Technical Analysis

Reversal Signals

Reversal signals are multi bar patterns that provide a reasonable indication that the short term trend is changing (or reversing).

You might be amazed how effective they can be. There are 6 of them and all have an opposite. In other words, each of the examples below show the short term up trend then changing (or reversing) into a short term down trend. Each of these patterns can be used to show the opposite change of direction.

The 6 patterns are:

  • island
  • open / close
  • pivot point
  • hook
  • closing price
  • key

They will each be shown in turn below.

Island

With an island gap (shown above), you observe 2 gaps in succession but in opposite directions. The larger the gap, the more significant the reversal. The first gap is normally in the direction of the prevailing trend.

Open/Close

This is a 2 bar pattern (shown above) where the highest day in the pattern has a higher high and higher low than previous day. The close for that higher day is higher than the previous close, however the open is near the top of the trading range and the close is near bottom of the trading range.

Pivot Point

This is a 3 bar pattern (shown above) where the central bar has a higher high than the highs of the days either side. The close of the 3rd bar is lower than the low of the day of with highest high.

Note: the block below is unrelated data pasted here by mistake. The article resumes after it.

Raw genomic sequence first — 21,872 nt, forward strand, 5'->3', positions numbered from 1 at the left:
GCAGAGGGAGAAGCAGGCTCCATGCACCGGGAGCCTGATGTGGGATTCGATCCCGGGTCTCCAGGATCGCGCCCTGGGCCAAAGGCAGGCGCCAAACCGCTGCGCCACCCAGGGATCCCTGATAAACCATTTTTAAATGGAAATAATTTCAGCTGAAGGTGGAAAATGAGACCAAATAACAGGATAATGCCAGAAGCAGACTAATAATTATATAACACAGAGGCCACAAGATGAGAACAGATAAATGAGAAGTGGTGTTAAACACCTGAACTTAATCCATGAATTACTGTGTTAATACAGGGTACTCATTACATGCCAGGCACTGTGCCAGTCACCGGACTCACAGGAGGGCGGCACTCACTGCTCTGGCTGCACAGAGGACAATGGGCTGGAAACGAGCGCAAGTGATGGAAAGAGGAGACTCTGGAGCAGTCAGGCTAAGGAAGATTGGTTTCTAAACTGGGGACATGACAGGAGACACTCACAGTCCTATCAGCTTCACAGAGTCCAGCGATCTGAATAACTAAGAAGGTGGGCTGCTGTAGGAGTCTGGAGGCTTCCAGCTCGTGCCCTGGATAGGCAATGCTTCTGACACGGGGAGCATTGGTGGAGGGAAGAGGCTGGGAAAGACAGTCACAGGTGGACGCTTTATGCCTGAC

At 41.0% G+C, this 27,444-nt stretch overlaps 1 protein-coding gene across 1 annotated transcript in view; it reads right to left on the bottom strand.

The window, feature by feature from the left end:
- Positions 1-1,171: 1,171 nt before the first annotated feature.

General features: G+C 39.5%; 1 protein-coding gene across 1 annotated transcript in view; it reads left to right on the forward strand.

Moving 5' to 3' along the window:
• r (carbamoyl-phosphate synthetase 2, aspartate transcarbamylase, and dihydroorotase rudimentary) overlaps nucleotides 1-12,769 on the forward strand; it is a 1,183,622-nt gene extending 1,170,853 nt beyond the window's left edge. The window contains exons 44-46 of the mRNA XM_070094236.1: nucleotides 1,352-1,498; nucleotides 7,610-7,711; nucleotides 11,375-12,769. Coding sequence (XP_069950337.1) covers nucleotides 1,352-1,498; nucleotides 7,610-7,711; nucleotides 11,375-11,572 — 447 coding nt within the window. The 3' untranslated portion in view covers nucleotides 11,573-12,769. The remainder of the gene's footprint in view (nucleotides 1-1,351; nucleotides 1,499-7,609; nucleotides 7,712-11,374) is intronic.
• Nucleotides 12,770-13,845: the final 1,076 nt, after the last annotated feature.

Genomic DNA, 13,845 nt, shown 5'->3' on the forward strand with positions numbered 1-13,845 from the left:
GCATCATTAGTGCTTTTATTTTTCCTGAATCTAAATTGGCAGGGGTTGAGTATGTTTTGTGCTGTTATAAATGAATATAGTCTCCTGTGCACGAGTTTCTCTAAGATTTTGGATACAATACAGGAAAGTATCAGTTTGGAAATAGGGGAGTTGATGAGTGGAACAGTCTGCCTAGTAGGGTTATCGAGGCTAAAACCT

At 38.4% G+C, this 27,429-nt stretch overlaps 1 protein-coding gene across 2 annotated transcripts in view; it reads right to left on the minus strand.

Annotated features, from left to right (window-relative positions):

Hook

This is a 2 bar pattern (shown above) where we see a lower high and higher low than the previous day. We also observe an open near the top of the trading range and a close near the bottom of the trading range. This pattern is known as an inside day and can also be referred to in candlestick parlance as a bearish harami.

Closing Price

This is a 2 bar pattern (shown above) where we observe a higher high and higher low than the previous day, and the close is lower than the previous close. In the 2nd bar, there is also an open near the top of the trading range and a close near the bottom of the trading range.

Key

This is a 2 bar pattern (shown above) where we observe a higher high and lower low than the previous day, and the open is near the top of the trading range and above the previous close. The close of the 2nd bar is near the bottom of the trading range and lower than the previous close. This pattern is known as an outside day and can also be referred to in candlestick parlance as a bearish engulfing pattern.